reflectometry/direfl -- Direct inversion reflectometry

Simon Billinge was P.I. for the diffraction software effort, which was facilitated by prior software for pair distribution function analysis. The early versions of this code were not flexible in implementation and were not user-friendly, often requiring some changes to the source code and recompiling before analyzing a new dataset. After a successful prototype application was released with a user-friendly interface, the diffractometry subgroup developed a modular analysis toolkit that is especially powerful for advanced users.
Two main products were PDFgui and Diffpy-CMI, available on the website diffpy.org
The code, which has evolved since DANSE, is here diffpy

Brent Fultz led the inelastic scattering subgroup, which developed the data reduction software used on the ARCS spectrometer. This proved important for getting ARCS off to a productive start as operations began at the SNS. The larger effort of the inelastic scattering group was to develop software to bring computational materials science methods into use for the calculation of energy and momentum transfer between neutrons and a sample. Some of these codes are ab initio density functional theory planewave codes for electronic structure calculations, and codes for molecular dynamics. A difficulty was that fully-integrated applications were too big and complicated for users to install on their own hardware. The solution to this deployment problem was to build the virtual neutron facility (vnf) as a web service. (Web services have, of course, become prevalent in recent years.)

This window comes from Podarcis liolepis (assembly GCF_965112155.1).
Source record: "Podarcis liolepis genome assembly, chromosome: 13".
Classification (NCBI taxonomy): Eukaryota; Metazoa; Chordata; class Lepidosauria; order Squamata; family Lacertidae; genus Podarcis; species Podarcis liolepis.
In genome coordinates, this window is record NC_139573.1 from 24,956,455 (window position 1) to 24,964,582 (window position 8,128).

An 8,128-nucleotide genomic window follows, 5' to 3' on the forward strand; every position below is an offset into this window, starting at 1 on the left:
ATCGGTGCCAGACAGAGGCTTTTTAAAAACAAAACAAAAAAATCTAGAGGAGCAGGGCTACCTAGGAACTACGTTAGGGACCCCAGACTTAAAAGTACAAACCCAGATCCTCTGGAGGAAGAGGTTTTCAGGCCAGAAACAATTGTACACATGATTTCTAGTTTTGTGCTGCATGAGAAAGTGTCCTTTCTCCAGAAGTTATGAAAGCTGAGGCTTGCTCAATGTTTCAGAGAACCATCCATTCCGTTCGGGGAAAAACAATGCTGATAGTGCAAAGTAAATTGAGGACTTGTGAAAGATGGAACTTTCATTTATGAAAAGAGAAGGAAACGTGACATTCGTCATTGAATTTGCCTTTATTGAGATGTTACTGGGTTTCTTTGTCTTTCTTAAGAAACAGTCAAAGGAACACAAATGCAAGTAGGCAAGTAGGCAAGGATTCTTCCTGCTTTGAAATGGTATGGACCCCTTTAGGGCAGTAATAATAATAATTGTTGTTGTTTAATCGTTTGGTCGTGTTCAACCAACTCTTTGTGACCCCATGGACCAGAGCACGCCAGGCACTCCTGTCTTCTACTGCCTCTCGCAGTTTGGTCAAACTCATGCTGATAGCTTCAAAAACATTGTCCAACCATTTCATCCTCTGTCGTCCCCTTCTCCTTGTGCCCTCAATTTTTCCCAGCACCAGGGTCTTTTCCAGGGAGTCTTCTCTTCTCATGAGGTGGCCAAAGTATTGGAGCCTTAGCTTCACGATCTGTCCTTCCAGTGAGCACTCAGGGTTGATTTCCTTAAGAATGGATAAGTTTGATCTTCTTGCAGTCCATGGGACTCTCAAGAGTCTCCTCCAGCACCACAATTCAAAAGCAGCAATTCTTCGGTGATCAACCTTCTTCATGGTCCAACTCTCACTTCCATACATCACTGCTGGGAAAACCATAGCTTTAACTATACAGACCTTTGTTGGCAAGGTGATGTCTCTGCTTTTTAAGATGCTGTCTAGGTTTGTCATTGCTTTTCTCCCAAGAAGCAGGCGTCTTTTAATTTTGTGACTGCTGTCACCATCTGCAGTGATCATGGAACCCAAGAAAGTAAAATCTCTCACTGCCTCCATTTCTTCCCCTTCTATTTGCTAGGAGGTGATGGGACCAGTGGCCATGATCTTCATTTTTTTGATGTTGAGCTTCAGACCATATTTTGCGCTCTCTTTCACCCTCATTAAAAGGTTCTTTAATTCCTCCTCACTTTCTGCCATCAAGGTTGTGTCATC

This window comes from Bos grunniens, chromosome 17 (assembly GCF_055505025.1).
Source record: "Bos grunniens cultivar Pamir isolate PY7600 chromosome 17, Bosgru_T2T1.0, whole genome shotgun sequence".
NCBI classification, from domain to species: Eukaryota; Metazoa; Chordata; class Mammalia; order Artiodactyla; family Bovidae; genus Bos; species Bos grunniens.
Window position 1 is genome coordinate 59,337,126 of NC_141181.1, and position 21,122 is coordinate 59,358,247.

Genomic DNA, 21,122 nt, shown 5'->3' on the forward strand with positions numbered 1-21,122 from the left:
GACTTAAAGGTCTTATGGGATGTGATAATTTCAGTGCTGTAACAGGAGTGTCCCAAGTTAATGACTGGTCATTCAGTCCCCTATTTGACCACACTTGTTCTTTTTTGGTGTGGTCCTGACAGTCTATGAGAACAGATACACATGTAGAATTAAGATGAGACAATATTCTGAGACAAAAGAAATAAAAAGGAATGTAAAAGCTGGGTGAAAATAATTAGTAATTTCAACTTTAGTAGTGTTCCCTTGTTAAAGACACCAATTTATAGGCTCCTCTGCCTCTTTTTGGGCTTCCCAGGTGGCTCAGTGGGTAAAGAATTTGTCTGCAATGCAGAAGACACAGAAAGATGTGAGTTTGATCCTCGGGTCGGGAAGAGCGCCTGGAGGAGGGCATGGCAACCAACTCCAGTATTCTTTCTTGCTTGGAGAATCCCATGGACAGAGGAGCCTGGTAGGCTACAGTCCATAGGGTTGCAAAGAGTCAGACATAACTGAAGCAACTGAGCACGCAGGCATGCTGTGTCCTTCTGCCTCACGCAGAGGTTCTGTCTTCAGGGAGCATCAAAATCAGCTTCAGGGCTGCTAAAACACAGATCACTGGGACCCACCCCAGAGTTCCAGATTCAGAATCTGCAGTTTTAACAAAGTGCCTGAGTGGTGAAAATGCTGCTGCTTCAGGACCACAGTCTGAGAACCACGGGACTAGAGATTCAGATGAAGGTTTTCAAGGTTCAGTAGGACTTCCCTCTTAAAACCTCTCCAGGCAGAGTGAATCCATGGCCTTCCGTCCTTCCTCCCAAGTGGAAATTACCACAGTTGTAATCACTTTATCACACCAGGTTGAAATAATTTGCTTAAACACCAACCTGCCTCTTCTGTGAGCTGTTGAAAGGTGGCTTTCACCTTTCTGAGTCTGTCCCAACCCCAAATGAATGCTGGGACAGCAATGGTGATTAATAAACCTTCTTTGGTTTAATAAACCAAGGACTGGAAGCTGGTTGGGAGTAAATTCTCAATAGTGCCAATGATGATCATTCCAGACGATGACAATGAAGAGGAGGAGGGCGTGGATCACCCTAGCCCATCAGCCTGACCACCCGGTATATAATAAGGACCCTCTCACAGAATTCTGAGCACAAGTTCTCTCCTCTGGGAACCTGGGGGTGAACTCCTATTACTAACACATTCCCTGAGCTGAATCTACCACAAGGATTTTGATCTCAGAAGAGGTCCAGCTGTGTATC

danse-inelastic -- This is the "github organization" that contains github repositories for quite a few danse software packages, including pyre and histogram
sns-chops/multiphonon -- This is a rewrite of the multiphonon/multiple-scattering code.
MCViNE is a Monte Carlo neutron ray-tracing program for simulating instruments or some aspects of samples in neutron scattering experiments.

Organization of DANSE: Meetings and Reviews